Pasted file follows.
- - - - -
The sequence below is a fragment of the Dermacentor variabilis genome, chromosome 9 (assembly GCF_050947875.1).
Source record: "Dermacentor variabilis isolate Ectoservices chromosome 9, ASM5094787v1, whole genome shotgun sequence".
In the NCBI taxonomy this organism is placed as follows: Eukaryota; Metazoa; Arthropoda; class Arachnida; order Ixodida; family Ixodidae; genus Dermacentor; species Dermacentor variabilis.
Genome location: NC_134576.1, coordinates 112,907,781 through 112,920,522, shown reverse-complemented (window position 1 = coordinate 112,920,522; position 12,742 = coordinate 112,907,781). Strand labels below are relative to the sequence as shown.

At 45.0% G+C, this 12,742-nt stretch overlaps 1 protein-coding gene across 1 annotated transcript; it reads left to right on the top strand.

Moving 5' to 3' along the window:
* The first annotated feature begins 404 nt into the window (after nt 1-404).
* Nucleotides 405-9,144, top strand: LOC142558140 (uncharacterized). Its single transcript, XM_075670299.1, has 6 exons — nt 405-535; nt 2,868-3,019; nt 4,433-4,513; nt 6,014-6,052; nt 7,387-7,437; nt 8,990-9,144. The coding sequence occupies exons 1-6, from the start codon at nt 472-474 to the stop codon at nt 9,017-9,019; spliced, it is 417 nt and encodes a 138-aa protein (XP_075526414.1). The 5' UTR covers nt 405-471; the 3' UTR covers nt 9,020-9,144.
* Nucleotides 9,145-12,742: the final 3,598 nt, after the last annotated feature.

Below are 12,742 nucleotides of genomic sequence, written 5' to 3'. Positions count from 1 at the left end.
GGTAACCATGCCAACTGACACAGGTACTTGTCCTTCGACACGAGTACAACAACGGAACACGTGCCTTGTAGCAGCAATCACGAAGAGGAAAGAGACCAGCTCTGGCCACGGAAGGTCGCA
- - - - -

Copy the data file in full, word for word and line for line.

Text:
The sequence below is a fragment of the Dermacentor variabilis genome, chromosome 9 (assembly GCF_050947875.1).
Source record: "Dermacentor variabilis isolate Ectoservices chromosome 9, ASM5094787v1, whole genome shotgun sequence".
In the NCBI taxonomy this organism is placed as follows: Eukaryota; Metazoa; Arthropoda; class Arachnida; order Ixodida; family Ixodidae; genus Dermacentor; species Dermacentor variabilis.
Genome location: NC_134576.1, coordinates 112,907,781 through 112,920,522, shown reverse-complemented (window position 1 = coordinate 112,920,522; position 12,742 = coordinate 112,907,781). Strand labels below are relative to the sequence as shown.

At 45.0% G+C, this 12,742-nt stretch overlaps 1 protein-coding gene across 1 annotated transcript; it reads left to right on the top strand.

Moving 5' to 3' along the window:
* The first annotated feature begins 404 nt into the window (after nt 1-404).
* Nucleotides 405-9,144, top strand: LOC142558140 (uncharacterized). Its single transcript, XM_075670299.1, has 6 exons — nt 405-535; nt 2,868-3,019; nt 4,433-4,513; nt 6,014-6,052; nt 7,387-7,437; nt 8,990-9,144. The coding sequence occupies exons 1-6, from the start codon at nt 472-474 to the stop codon at nt 9,017-9,019; spliced, it is 417 nt and encodes a 138-aa protein (XP_075526414.1). The 5' UTR covers nt 405-471; the 3' UTR covers nt 9,020-9,144.
* Nucleotides 9,145-12,742: the final 3,598 nt, after the last annotated feature.

Below are 12,742 nucleotides of genomic sequence, written 5' to 3'. Positions count from 1 at the left end.
GGTAACCATGCCAACTGACACAGGTACTTGTCCTTCGACACGAGTACAACAACGGAACACGTGCCTTGTAGCAGCAATCACGAAGAGGAAAGAGACCAGCTCTGGCCACGGAAGGTCGCA